This past Sunday, an institution in the Harlem community celebrated two decades of making a difference. The Board for The Education for People of African Ancestry commemorated 20 years of functioning as an organization in the space of the Clarke House. Named after Africanist historian Dr. John Henrik Clarke(1915-1998), the edifice is now re-open. After a series of renovations, the community centered and landmark space will now be utilized to host events as it has in the past.
The theme of the ceremony was what would Dr. Clarke have to say about the current conditions of our people. Dr. James McIntosh, a former student of Dr. Clarke shared the story of his interaction with the noted historian. In his presentation, he also reminded us that much like today, not all Black intellectuals agree with one another. 20 years ago, there was a sharp disagreement between Dr. Clarke and Henry Louis Gates. The various speakers all touched on different points in the history of BEPAA. Dr. Adelaide Sanford and Dr. Shelia Tranumn also spoke on this theme, with one of the tenets being the economic base of education.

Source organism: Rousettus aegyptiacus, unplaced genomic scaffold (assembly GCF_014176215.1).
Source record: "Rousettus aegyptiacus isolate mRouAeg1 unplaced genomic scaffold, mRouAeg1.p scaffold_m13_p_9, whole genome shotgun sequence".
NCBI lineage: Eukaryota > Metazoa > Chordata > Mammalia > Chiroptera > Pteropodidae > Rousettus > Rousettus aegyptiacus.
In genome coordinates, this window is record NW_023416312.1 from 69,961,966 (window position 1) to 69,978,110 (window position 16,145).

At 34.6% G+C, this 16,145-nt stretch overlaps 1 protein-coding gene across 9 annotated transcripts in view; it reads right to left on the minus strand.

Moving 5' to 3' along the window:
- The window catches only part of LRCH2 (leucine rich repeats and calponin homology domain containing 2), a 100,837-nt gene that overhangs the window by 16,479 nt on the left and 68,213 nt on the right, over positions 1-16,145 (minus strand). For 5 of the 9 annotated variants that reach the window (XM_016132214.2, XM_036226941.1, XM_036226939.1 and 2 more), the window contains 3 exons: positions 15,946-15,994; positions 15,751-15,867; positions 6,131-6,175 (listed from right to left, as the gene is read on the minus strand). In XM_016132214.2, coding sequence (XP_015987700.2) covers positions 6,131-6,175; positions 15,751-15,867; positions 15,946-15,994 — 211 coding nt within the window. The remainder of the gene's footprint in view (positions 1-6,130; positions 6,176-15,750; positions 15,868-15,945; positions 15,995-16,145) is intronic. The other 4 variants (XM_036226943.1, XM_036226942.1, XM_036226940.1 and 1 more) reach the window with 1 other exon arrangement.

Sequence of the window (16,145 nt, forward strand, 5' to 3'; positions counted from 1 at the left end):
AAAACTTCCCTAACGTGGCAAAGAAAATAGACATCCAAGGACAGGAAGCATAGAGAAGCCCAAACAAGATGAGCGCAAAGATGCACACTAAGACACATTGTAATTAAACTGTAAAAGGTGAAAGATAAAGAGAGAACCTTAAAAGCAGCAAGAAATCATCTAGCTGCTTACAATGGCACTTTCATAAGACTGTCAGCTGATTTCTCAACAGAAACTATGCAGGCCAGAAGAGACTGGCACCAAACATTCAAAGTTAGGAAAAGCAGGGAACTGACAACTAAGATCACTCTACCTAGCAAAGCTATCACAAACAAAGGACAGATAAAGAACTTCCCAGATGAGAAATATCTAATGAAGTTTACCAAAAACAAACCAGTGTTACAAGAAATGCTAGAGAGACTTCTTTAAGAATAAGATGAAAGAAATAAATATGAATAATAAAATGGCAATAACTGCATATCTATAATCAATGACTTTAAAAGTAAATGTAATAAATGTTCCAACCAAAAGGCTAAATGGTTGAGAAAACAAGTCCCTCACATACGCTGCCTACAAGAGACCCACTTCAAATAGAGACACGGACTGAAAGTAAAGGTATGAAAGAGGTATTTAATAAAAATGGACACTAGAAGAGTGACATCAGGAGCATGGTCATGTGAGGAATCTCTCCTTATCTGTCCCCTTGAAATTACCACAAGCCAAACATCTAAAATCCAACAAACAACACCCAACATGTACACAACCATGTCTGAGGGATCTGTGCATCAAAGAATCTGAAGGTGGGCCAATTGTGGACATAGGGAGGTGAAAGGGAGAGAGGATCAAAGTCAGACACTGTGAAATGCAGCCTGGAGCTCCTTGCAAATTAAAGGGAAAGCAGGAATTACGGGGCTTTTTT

The presence of an elected official underscored the importance of this event. State Senator Bill Perkins was in attendance, and presented the BEPAA Board of Directors with a Proclamation recognizing their work. BEPAA intends to host various educational events directed towards the Harlem community in particular, and the African Diaspora in general, in the near future.